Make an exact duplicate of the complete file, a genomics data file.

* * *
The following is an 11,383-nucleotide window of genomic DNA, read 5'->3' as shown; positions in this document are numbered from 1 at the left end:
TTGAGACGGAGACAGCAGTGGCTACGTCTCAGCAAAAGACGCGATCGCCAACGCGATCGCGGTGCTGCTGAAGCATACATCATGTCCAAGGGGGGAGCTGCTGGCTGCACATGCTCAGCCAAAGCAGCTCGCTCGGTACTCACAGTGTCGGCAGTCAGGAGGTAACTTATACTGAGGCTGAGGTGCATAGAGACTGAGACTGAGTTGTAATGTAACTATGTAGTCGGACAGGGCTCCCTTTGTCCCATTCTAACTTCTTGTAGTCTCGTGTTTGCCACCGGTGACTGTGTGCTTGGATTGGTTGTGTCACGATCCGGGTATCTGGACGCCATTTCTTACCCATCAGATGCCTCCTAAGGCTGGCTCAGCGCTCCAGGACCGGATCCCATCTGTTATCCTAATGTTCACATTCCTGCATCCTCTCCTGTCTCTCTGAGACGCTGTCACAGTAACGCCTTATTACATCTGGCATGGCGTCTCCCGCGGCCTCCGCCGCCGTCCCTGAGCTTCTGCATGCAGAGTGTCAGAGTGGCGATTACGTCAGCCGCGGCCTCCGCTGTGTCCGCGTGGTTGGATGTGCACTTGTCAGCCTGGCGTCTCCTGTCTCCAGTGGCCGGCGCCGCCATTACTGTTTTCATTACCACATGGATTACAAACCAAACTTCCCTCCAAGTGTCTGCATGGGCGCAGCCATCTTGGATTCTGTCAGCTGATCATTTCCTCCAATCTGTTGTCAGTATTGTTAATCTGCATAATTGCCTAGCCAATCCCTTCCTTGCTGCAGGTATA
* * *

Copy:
The following is an 11,383-nucleotide window of genomic DNA, read 5'->3' as shown; positions in this document are numbered from 1 at the left end:
TTGAGACGGAGACAGCAGTGGCTACGTCTCAGCAAAAGACGCGATCGCCAACGCGATCGCGGTGCTGCTGAAGCATACATCATGTCCAAGGGGGGAGCTGCTGGCTGCACATGCTCAGCCAAAGCAGCTCGCTCGGTACTCACAGTGTCGGCAGTCAGGAGGTAACTTATACTGAGGCTGAGGTGCATAGAGACTGAGACTGAGTTGTAATGTAACTATGTAGTCGGACAGGGCTCCCTTTGTCCCATTCTAACTTCTTGTAGTCTCGTGTTTGCCACCGGTGACTGTGTGCTTGGATTGGTTGTGTCACGATCCGGGTATCTGGACGCCATTTCTTACCCATCAGATGCCTCCTAAGGCTGGCTCAGCGCTCCAGGACCGGATCCCATCTGTTATCCTAATGTTCACATTCCTGCATCCTCTCCTGTCTCTCTGAGACGCTGTCACAGTAACGCCTTATTACATCTGGCATGGCGTCTCCCGCGGCCTCCGCCGCCGTCCCTGAGCTTCTGCATGCAGAGTGTCAGAGTGGCGATTACGTCAGCCGCGGCCTCCGCTGTGTCCGCGTGGTTGGATGTGCACTTGTCAGCCTGGCGTCTCCTGTCTCCAGTGGCCGGCGCCGCCATTACTGTTTTCATTACCACATGGATTACAAACCAAACTTCCCTCCAAGTGTCTGCATGGGCGCAGCCATCTTGGATTCTGTCAGCTGATCATTTCCTCCAATCTGTTGTCAGTATTGTTAATCTGCATAATTGCCTAGCCAATCCCTTCCTTGCTGCAGGTATA